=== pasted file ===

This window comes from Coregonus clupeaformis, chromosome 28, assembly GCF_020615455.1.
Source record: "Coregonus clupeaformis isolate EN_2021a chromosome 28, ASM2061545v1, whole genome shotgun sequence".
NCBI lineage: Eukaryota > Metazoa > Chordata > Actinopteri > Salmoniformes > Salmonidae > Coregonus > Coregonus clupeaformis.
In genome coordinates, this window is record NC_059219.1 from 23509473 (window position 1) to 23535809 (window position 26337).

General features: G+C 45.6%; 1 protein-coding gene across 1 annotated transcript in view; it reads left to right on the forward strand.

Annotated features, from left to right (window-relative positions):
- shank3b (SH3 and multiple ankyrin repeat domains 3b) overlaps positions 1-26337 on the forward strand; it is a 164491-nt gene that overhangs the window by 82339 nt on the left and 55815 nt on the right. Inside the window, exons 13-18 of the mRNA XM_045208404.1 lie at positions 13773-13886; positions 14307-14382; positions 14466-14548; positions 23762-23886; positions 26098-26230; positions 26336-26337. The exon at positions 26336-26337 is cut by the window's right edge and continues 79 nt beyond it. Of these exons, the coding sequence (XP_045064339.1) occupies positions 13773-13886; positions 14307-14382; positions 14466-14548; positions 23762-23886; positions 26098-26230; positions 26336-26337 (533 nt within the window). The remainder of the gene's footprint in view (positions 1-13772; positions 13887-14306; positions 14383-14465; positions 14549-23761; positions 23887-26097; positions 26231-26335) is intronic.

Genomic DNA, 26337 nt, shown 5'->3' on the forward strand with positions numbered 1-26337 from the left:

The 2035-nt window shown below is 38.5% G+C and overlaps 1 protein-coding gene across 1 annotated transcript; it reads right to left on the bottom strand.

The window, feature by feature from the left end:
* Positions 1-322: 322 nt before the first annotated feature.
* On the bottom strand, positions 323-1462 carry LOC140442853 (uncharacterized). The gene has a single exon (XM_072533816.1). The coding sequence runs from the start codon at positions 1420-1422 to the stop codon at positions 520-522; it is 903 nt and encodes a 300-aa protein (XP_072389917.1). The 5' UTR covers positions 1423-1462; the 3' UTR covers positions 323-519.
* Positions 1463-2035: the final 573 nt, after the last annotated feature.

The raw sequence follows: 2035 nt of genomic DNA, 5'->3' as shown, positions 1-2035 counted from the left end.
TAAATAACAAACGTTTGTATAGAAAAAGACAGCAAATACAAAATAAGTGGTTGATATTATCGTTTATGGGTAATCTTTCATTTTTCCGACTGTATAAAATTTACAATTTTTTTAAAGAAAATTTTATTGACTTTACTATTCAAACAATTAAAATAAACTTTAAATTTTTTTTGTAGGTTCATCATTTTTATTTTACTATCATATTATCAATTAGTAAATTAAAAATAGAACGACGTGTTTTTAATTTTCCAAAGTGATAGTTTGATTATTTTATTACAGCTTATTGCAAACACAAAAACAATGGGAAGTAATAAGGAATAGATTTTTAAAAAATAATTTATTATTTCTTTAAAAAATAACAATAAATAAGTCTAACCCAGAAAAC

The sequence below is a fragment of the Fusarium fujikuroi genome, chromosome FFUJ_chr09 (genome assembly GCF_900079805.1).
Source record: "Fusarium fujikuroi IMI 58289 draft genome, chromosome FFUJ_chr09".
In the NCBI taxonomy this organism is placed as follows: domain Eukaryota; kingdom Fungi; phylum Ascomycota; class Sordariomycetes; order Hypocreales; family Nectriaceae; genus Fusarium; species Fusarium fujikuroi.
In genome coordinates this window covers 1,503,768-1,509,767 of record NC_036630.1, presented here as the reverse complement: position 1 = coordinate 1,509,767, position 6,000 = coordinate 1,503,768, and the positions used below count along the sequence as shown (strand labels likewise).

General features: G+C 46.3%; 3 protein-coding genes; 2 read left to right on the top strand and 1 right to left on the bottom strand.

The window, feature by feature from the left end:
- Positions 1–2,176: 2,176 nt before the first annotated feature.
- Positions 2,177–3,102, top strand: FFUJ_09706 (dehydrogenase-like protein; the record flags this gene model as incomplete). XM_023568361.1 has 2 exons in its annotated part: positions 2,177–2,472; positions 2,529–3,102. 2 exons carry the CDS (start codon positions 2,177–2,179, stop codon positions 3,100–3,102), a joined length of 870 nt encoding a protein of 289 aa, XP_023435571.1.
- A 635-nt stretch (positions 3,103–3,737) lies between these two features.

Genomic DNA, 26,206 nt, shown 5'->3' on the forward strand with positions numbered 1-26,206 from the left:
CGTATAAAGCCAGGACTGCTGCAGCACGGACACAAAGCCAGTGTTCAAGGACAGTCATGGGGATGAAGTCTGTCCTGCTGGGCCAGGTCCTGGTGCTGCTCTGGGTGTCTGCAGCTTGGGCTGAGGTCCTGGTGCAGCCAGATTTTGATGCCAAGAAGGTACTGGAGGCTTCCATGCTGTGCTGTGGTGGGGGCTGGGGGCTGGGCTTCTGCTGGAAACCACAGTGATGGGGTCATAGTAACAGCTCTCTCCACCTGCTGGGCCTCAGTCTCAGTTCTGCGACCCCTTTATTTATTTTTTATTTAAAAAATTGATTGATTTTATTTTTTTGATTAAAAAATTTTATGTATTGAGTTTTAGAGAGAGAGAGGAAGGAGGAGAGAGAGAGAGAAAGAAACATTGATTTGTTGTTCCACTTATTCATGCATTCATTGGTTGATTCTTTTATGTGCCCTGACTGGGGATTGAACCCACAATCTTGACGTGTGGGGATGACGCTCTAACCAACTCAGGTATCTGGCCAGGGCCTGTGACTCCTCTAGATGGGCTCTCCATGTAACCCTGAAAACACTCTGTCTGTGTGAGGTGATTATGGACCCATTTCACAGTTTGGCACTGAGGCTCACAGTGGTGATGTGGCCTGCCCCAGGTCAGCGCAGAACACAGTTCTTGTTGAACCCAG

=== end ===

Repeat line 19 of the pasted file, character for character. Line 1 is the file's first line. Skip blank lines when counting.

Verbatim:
In genome coordinates this window covers 1,503,768-1,509,767 of record NC_036630.1, presented here as the reverse complement: position 1 = coordinate 1,509,767, position 6,000 = coordinate 1,503,768, and the positions used below count along the sequence as shown (strand labels likewise).